11. Greif, Avner, 1993. "Contract Enforceability and Economic Institutions in Early Trade: the Maghribi Traders' Coalition," American Economic Review, American Economic Association, American Economic Association, vol. 83(3), pages 525-48, June.
  12. Fafchamps Marcel, 2002. "Spontaneous Market Emergence," The B.E. Journal of Theoretical Economics, De Gruyter, De Gruyter, vol. 2(1), pages 1-37, June.
  13. Garance Genicot & Debraj Ray, 2003. "Group Formation in Risk--Sharing Arrangements," Review of Economic Studies, Wiley Blackwell, Wiley Blackwell, vol. 70(1), pages 87-113, January.
  14. Rachel E. Kranton & Deborah F. Minehart, 2001. "A Theory of Buyer-Seller Networks," American Economic Review, American Economic Association, American Economic Association, vol. 91(3), pages 485-508, June.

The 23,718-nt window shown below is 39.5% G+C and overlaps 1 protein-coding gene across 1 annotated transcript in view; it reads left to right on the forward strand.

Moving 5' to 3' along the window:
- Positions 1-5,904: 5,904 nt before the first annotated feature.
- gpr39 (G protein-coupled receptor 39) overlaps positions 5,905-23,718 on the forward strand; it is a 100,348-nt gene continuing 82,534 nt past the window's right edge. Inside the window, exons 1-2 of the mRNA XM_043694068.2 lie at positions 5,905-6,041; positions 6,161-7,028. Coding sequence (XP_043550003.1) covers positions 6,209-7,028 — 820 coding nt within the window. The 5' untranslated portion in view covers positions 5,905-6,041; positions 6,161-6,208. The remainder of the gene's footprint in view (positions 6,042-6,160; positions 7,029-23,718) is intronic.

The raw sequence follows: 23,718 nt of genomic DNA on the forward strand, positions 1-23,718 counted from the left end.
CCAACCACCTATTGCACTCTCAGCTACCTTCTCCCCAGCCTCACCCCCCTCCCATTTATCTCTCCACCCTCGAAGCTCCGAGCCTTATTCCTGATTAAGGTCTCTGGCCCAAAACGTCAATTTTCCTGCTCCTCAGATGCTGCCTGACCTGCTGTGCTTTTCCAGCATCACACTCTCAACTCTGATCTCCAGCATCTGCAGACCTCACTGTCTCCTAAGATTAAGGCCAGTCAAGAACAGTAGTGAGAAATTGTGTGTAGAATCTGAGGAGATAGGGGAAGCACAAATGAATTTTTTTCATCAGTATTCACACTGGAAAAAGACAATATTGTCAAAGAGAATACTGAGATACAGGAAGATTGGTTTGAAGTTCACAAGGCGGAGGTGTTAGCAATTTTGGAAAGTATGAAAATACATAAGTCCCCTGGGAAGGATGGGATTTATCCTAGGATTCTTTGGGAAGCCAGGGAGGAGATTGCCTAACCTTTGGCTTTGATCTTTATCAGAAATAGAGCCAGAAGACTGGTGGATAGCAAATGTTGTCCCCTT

15. Marcel Fafchamps, 2004. "Market Institutions in Sub-Saharan Africa: Theory and Evidence," MIT Press Books, The MIT Press, The MIT Press, edition 1, volume 1, number 0262062364, December.
  16. Marcel Fafchamps & Bart Minten, 2001. "Social Capital and Agricultural Trade," American Journal of Agricultural Economics, Agricultural and Applied Economics Association, Agricultural and Applied Economics Association, vol. 83(3), pages 680-685.
  17. Simon Johnson & John McMillan, 2002. "Courts and Relational Contracts," Journal of Law, Economics and Organization, Oxford University Press, Oxford University Press, vol. 18(1), pages 221-277, April.
  18. Kaivan Munshi, 2003. "Networks In The Modern Economy: Mexican Migrants In The U.S. Labor Market," The Quarterly Journal of Economics, MIT Press, MIT Press, vol. 118(2), pages 549-599, May.